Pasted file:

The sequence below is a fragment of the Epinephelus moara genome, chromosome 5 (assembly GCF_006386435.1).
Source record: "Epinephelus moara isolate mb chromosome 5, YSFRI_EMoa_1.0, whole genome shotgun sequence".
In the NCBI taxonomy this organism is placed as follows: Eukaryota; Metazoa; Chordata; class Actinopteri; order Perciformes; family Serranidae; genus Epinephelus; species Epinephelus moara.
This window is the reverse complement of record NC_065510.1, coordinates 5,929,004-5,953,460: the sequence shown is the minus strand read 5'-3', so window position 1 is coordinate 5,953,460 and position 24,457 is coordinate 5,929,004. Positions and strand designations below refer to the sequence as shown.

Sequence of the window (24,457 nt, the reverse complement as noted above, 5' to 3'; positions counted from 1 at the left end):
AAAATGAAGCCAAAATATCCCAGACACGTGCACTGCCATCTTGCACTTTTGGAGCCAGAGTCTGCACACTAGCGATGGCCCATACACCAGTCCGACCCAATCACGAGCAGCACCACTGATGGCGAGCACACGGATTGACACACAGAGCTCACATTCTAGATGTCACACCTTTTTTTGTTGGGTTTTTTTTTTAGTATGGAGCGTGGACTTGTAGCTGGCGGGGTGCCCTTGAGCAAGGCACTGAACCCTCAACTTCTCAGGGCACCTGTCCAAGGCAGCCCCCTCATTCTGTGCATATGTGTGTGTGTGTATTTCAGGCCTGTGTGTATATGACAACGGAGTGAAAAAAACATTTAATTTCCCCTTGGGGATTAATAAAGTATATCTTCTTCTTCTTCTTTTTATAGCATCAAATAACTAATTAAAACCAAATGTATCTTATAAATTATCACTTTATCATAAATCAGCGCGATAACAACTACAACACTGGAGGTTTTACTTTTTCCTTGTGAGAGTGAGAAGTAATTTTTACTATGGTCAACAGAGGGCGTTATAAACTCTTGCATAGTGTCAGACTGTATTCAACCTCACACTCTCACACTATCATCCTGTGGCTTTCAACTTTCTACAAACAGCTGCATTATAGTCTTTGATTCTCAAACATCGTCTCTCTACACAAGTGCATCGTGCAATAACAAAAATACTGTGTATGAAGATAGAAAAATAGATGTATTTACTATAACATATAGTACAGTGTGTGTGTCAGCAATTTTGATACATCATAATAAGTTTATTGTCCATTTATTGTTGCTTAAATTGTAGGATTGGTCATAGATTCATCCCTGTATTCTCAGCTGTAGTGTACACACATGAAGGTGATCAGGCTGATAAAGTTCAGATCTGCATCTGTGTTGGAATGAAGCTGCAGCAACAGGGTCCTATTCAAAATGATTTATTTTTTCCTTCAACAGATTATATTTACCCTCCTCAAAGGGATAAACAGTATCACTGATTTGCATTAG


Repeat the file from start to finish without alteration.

The sequence below is a fragment of the Epinephelus moara genome, chromosome 5 (assembly GCF_006386435.1).
Source record: "Epinephelus moara isolate mb chromosome 5, YSFRI_EMoa_1.0, whole genome shotgun sequence".
In the NCBI taxonomy this organism is placed as follows: Eukaryota; Metazoa; Chordata; class Actinopteri; order Perciformes; family Serranidae; genus Epinephelus; species Epinephelus moara.
This window is the reverse complement of record NC_065510.1, coordinates 5,929,004-5,953,460: the sequence shown is the minus strand read 5'-3', so window position 1 is coordinate 5,953,460 and position 24,457 is coordinate 5,929,004. Positions and strand designations below refer to the sequence as shown.

Sequence of the window (24,457 nt, the reverse complement as noted above, 5' to 3'; positions counted from 1 at the left end):
AAAATGAAGCCAAAATATCCCAGACACGTGCACTGCCATCTTGCACTTTTGGAGCCAGAGTCTGCACACTAGCGATGGCCCATACACCAGTCCGACCCAATCACGAGCAGCACCACTGATGGCGAGCACACGGATTGACACACAGAGCTCACATTCTAGATGTCACACCTTTTTTTGTTGGGTTTTTTTTTTAGTATGGAGCGTGGACTTGTAGCTGGCGGGGTGCCCTTGAGCAAGGCACTGAACCCTCAACTTCTCAGGGCACCTGTCCAAGGCAGCCCCCTCATTCTGTGCATATGTGTGTGTGTGTATTTCAGGCCTGTGTGTATATGACAACGGAGTGAAAAAAACATTTAATTTCCCCTTGGGGATTAATAAAGTATATCTTCTTCTTCTTCTTTTTATAGCATCAAATAACTAATTAAAACCAAATGTATCTTATAAATTATCACTTTATCATAAATCAGCGCGATAACAACTACAACACTGGAGGTTTTACTTTTTCCTTGTGAGAGTGAGAAGTAATTTTTACTATGGTCAACAGAGGGCGTTATAAACTCTTGCATAGTGTCAGACTGTATTCAACCTCACACTCTCACACTATCATCCTGTGGCTTTCAACTTTCTACAAACAGCTGCATTATAGTCTTTGATTCTCAAACATCGTCTCTCTACACAAGTGCATCGTGCAATAACAAAAATACTGTGTATGAAGATAGAAAAATAGATGTATTTACTATAACATATAGTACAGTGTGTGTGTCAGCAATTTTGATACATCATAATAAGTTTATTGTCCATTTATTGTTGCTTAAATTGTAGGATTGGTCATAGATTCATCCCTGTATTCTCAGCTGTAGTGTACACACATGAAGGTGATCAGGCTGATAAAGTTCAGATCTGCATCTGTGTTGGAATGAAGCTGCAGCAACAGGGTCCTATTCAAAATGATTTATTTTTTCCTTCAACAGATTATATTTACCCTCCTCAAAGGGATAAACAGTATCACTGATTTGCATTAG